Aircraft carried: Fitted for one seaplane (Fairey III)

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Some mariners are harder to kill than they look

The Australian War Memorial has this great (audio) show, Collected, where they talk about artifacts and the history behind them. The latest episode, below, runs 25 minutes and details the stories behind four maritime disasters and “the people who survived against the odds.”

Most interesting among them is the tale of the Dutch oil tanker Ondina which, escorted by the corvette HMIS Bengal (J243), stumbled across the path of two well-armed Japanese armed merchant cruisers, Aikoku Maru and Hōkoku Maru.

The two Japanese warships had eight 6-inch and four 3-inch guns between them as well as torpedo tubes and armed floatplanes while Bengal only had a single 4-inch deck gun and Ondina’s merchant sailors manned a 4-inch piece of their own. Incredibly, both the Allied ships survived a pitched sea battle that sent Hōkoku Maru to the bottom then managed to limp on to Australia.

The show is very interesting.

Dorie Miller to be remembered in a new carrier

The (A)SECNAV over the weekend announced that, in honor of MLK Day, USS West Virginia Pearl Harbor hero cook PO3 Dorie Miller will be the namesake of a new Gerald Ford-class carrier, the future CVN-81.

Of course, it does kinda rub me a skosh the wrong way as far as naming conventions go, with aircraft carriers generally named after famous battles, other aircraft carriers, and presidents. Traditionally, destroyers and frigates were named in honor of naval heroes up to and including Medal of Honor winners. In fact, Miller formerly had a Cold War-era Knox-class frigate named after him (DE/FF-1091)

USS Miller (DE/FF-1091) underway off Cape Henry, Va., on 20 May 1974. (U.S. Navy photograph K-103414, National Archives and Records Administration, Still Pictures Division, College Park, Md.) NHHC K-103414

Still, in my mind, it is far better to name a carrier for Miller than for Carl Vinson and John Stennis, as have been done in the past, just saying.

Sure, you can argue that Vinson and Stennis both held and pulled important purse strings while in Capitol Hill for the military– but they never had to face down an incoming Japanese Val with a machine gun they were never trained to use.

As noted by Acting Secretary of the Navy Thomas B. Modly’s office:

This will be the second ship named in honor of Miller, and the first aircraft carrier ever named for an African American. This will also be the first aircraft carrier to be named in honor of a Sailor for actions while serving in the enlisted ranks.

“In selecting this name, we honor the contributions of all our enlisted ranks, past and present, men and women, of every race, religion and background,” said Modly. “Dr. Martin Luther King, Jr. observed, ‘Everybody can be great – because anybody can serve’. No one understands the importance and true meaning of service than those who have volunteered to put the needs of others above themselves.”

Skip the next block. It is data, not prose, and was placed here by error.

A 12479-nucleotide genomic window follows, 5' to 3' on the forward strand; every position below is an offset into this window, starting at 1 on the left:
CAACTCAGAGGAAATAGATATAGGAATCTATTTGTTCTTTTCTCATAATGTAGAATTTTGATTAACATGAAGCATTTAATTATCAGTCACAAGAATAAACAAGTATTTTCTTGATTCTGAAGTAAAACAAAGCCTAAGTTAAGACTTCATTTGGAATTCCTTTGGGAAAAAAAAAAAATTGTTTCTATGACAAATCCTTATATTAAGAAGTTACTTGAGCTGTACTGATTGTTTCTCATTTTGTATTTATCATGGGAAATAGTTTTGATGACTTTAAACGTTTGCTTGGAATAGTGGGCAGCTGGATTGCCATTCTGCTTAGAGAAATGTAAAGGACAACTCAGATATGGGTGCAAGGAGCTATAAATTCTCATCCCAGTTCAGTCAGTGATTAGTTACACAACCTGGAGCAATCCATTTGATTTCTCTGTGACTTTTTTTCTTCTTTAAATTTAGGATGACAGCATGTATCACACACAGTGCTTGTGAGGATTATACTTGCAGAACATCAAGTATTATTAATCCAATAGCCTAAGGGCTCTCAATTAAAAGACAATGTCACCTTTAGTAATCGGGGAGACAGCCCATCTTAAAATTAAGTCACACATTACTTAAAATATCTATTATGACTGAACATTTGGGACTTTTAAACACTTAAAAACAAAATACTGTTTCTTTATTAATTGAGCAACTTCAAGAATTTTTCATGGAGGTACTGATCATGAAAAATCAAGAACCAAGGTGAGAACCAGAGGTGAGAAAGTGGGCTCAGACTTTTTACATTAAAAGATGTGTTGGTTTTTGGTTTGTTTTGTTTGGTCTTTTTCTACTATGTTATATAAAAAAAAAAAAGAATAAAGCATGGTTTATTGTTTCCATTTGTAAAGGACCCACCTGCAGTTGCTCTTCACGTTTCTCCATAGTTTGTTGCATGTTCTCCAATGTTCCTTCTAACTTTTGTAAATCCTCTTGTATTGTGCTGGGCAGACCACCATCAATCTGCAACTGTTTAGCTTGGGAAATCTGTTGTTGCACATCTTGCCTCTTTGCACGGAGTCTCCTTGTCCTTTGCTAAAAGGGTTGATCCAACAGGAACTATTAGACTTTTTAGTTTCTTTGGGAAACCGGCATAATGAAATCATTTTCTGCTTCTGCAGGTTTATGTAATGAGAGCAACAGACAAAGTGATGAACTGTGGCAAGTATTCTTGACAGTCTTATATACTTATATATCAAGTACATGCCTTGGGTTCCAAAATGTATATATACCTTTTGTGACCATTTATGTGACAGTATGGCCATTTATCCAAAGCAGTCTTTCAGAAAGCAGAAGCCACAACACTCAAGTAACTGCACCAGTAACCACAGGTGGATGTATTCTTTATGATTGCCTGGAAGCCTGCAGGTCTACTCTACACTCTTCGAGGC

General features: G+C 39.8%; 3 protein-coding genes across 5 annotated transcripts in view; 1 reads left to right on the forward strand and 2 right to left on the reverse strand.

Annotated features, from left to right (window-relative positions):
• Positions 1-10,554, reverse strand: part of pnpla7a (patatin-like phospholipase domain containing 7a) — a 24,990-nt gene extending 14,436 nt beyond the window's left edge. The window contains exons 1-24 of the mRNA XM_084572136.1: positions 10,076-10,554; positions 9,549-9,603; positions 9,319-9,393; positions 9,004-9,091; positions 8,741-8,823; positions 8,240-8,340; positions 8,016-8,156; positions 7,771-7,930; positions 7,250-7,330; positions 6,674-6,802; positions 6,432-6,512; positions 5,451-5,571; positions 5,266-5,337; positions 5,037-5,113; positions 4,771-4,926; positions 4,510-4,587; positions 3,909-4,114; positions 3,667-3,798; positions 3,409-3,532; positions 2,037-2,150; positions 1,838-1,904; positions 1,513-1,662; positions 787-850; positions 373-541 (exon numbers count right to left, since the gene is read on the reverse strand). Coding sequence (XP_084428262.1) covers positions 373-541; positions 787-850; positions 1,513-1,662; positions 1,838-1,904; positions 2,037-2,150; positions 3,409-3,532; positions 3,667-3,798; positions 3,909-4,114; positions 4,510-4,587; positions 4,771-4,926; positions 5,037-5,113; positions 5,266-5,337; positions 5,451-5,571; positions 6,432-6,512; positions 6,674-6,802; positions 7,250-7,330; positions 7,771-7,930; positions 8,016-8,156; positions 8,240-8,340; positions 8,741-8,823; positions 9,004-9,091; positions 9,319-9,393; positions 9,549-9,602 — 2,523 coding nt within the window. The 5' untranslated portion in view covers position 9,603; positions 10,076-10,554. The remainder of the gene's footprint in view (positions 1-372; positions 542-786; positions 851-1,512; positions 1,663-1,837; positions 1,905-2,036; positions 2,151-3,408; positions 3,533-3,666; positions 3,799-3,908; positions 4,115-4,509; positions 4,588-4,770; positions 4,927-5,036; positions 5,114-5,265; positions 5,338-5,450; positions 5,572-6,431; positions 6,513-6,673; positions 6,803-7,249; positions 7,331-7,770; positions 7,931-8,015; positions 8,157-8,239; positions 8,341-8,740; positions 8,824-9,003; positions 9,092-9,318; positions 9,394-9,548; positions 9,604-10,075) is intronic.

On Dec. 7, 1941, Miller was collecting laundry on the battleship West Virginia (BB-48), when the attack from Japanese forces commenced. When the alarm for general quarters sounded he headed for his battle station, an anti-aircraft battery magazine, only to discover that torpedo damage had wrecked it. Miller was ordered to the ship’s bridge to aid the mortally wounded commanding officer, and subsequently manned a .50 caliber Browning anti-aircraft machine gun until he ran out of ammunition. Miller then helped move many other injured Sailors as the ship was ordered abandoned due to her own fires and flaming oil floating down from the destroyed Arizona (BB-33). West Virginia lost 150 of its 1,500 person crew.

Miller’s actions during the attack earned him a commendation from then Secretary of the Navy Frank Knox and the Navy Cross, which was presented to him personally by Adm. Chester Nimitz, commander of the U.S. Pacific Fleet at the time.

Nimitz stated: this marks the first time in this conflict that such high tribute has been made in the Pacific Fleet to a member of his race and I’m sure the future will see others similarly honored for brave acts.

“Doris Miller stood for everything that is good about our nation, and his story deserves to be remembered and repeated wherever our people continue the watch today,” said Modly.

In 1943, Miller died aboard USS Liscome Bay (CVE 56) when the ship was hit by a torpedo and sank off Butaritari Atoll in the Gilbert Islands.

The future USS Doris Miller and other Ford-class carriers will be the premier forward asset for crisis response and humanitarian relief, and early decisive striking power in major combat operations. The aircraft carrier and the carrier strike group will provide forward presence, rapid response, endurance on station, and multi-mission capability throughout its 50-year service life.

Meanwhile, USS Gerald R. Ford is apparently making good progress when it comes to launches and traps on Hornets, Greyhounds and T-45 Goshawks, working through teething problems on its Electromagnetic Aircraft Launch Systems (EMALS) and Advanced Arresting Gear (AAG), which is good news as far as the class itself goes.

Hopefully, they will get the bugs worked out before the next “big one,” a factor that could help deter just such an event.